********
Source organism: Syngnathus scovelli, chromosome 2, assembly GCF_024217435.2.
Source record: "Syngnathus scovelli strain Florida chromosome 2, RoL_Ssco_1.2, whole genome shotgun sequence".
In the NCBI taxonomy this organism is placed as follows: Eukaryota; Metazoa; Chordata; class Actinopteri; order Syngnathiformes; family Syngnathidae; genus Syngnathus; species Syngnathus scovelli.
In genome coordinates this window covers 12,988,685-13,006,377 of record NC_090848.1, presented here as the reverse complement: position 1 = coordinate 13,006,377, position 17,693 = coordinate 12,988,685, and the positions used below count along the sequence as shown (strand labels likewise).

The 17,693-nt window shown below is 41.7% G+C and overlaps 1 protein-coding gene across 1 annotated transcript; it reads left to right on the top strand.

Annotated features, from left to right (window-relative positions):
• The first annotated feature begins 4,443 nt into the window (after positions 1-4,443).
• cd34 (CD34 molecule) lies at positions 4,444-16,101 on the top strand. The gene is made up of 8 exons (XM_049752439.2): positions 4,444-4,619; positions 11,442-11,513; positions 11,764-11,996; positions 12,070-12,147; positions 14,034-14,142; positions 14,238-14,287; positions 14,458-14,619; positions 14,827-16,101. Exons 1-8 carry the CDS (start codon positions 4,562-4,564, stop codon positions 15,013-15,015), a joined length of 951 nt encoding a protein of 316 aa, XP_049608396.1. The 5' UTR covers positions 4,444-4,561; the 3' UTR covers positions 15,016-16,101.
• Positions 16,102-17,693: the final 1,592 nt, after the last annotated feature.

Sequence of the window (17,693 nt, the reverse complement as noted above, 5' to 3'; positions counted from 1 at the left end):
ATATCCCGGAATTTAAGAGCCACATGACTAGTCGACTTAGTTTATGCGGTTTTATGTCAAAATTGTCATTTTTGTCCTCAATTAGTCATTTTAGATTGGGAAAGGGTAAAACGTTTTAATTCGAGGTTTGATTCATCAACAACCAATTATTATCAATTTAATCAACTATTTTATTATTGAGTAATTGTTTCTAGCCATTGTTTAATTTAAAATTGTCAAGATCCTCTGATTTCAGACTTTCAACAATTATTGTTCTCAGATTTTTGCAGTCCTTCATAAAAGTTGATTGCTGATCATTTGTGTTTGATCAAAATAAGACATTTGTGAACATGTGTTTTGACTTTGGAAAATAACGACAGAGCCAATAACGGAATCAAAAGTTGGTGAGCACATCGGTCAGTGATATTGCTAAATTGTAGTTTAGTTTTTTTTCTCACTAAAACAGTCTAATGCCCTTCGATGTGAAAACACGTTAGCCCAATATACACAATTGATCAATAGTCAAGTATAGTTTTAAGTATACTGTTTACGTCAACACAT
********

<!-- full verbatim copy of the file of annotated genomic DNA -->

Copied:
Source organism: Syngnathus scovelli, chromosome 2, assembly GCF_024217435.2.
Source record: "Syngnathus scovelli strain Florida chromosome 2, RoL_Ssco_1.2, whole genome shotgun sequence".
In the NCBI taxonomy this organism is placed as follows: Eukaryota; Metazoa; Chordata; class Actinopteri; order Syngnathiformes; family Syngnathidae; genus Syngnathus; species Syngnathus scovelli.
In genome coordinates this window covers 12,988,685-13,006,377 of record NC_090848.1, presented here as the reverse complement: position 1 = coordinate 13,006,377, position 17,693 = coordinate 12,988,685, and the positions used below count along the sequence as shown (strand labels likewise).

The 17,693-nt window shown below is 41.7% G+C and overlaps 1 protein-coding gene across 1 annotated transcript; it reads left to right on the top strand.

Annotated features, from left to right (window-relative positions):
• The first annotated feature begins 4,443 nt into the window (after positions 1-4,443).
• cd34 (CD34 molecule) lies at positions 4,444-16,101 on the top strand. The gene is made up of 8 exons (XM_049752439.2): positions 4,444-4,619; positions 11,442-11,513; positions 11,764-11,996; positions 12,070-12,147; positions 14,034-14,142; positions 14,238-14,287; positions 14,458-14,619; positions 14,827-16,101. Exons 1-8 carry the CDS (start codon positions 4,562-4,564, stop codon positions 15,013-15,015), a joined length of 951 nt encoding a protein of 316 aa, XP_049608396.1. The 5' UTR covers positions 4,444-4,561; the 3' UTR covers positions 15,016-16,101.
• Positions 16,102-17,693: the final 1,592 nt, after the last annotated feature.

Sequence of the window (17,693 nt, the reverse complement as noted above, 5' to 3'; positions counted from 1 at the left end):
ATATCCCGGAATTTAAGAGCCACATGACTAGTCGACTTAGTTTATGCGGTTTTATGTCAAAATTGTCATTTTTGTCCTCAATTAGTCATTTTAGATTGGGAAAGGGTAAAACGTTTTAATTCGAGGTTTGATTCATCAACAACCAATTATTATCAATTTAATCAACTATTTTATTATTGAGTAATTGTTTCTAGCCATTGTTTAATTTAAAATTGTCAAGATCCTCTGATTTCAGACTTTCAACAATTATTGTTCTCAGATTTTTGCAGTCCTTCATAAAAGTTGATTGCTGATCATTTGTGTTTGATCAAAATAAGACATTTGTGAACATGTGTTTTGACTTTGGAAAATAACGACAGAGCCAATAACGGAATCAAAAGTTGGTGAGCACATCGGTCAGTGATATTGCTAAATTGTAGTTTAGTTTTTTTTCTCACTAAAACAGTCTAATGCCCTTCGATGTGAAAACACGTTAGCCCAATATACACAATTGATCAATAGTCAAGTATAGTTTTAAGTATACTGTTTACGTCAACACAT